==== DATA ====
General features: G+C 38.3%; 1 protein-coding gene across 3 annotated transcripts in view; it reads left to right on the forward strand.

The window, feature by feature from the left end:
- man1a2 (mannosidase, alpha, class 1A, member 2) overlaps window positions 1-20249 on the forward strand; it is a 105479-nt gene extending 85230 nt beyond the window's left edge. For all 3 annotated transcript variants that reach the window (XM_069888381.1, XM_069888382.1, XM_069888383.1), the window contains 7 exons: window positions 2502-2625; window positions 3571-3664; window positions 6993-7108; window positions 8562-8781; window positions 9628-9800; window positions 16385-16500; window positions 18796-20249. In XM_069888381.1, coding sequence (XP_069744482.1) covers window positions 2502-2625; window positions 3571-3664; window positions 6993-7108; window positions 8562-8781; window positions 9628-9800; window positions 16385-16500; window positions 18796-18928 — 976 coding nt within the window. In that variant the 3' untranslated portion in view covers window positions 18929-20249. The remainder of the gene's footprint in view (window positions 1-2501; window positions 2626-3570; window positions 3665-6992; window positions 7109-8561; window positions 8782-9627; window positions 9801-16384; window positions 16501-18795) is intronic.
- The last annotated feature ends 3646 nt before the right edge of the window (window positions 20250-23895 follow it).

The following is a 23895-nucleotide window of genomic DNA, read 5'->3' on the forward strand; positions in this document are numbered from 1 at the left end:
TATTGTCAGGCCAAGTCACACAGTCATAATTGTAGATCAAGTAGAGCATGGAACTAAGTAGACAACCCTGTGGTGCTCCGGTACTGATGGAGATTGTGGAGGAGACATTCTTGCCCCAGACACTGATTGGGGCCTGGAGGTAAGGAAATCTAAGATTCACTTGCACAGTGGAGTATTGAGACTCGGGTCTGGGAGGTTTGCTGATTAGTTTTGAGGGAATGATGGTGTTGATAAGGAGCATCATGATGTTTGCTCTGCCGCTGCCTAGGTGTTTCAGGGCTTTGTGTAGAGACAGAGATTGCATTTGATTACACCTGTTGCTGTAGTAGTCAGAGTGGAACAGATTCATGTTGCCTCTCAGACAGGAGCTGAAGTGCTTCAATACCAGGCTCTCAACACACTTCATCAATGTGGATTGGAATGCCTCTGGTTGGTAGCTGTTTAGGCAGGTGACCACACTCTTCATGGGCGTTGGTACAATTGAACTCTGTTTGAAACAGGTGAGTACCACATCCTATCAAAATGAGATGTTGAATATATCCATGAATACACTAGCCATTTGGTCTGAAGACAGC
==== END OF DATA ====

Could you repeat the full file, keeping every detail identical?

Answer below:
General features: G+C 38.3%; 1 protein-coding gene across 3 annotated transcripts in view; it reads left to right on the forward strand.

The window, feature by feature from the left end:
- man1a2 (mannosidase, alpha, class 1A, member 2) overlaps window positions 1-20249 on the forward strand; it is a 105479-nt gene extending 85230 nt beyond the window's left edge. For all 3 annotated transcript variants that reach the window (XM_069888381.1, XM_069888382.1, XM_069888383.1), the window contains 7 exons: window positions 2502-2625; window positions 3571-3664; window positions 6993-7108; window positions 8562-8781; window positions 9628-9800; window positions 16385-16500; window positions 18796-20249. In XM_069888381.1, coding sequence (XP_069744482.1) covers window positions 2502-2625; window positions 3571-3664; window positions 6993-7108; window positions 8562-8781; window positions 9628-9800; window positions 16385-16500; window positions 18796-18928 — 976 coding nt within the window. In that variant the 3' untranslated portion in view covers window positions 18929-20249. The remainder of the gene's footprint in view (window positions 1-2501; window positions 2626-3570; window positions 3665-6992; window positions 7109-8561; window positions 8782-9627; window positions 9801-16384; window positions 16501-18795) is intronic.
- The last annotated feature ends 3646 nt before the right edge of the window (window positions 20250-23895 follow it).

The following is a 23895-nucleotide window of genomic DNA, read 5'->3' on the forward strand; positions in this document are numbered from 1 at the left end:
TATTGTCAGGCCAAGTCACACAGTCATAATTGTAGATCAAGTAGAGCATGGAACTAAGTAGACAACCCTGTGGTGCTCCGGTACTGATGGAGATTGTGGAGGAGACATTCTTGCCCCAGACACTGATTGGGGCCTGGAGGTAAGGAAATCTAAGATTCACTTGCACAGTGGAGTATTGAGACTCGGGTCTGGGAGGTTTGCTGATTAGTTTTGAGGGAATGATGGTGTTGATAAGGAGCATCATGATGTTTGCTCTGCCGCTGCCTAGGTGTTTCAGGGCTTTGTGTAGAGACAGAGATTGCATTTGATTACACCTGTTGCTGTAGTAGTCAGAGTGGAACAGATTCATGTTGCCTCTCAGACAGGAGCTGAAGTGCTTCAATACCAGGCTCTCAACACACTTCATCAATGTGGATTGGAATGCCTCTGGTTGGTAGCTGTTTAGGCAGGTGACCACACTCTTCATGGGCGTTGGTACAATTGAACTCTGTTTGAAACAGGTGAGTACCACATCCTATCAAAATGAGATGTTGAATATATCCATGAATACACTAGCCATTTGGTCTGAAGACAGC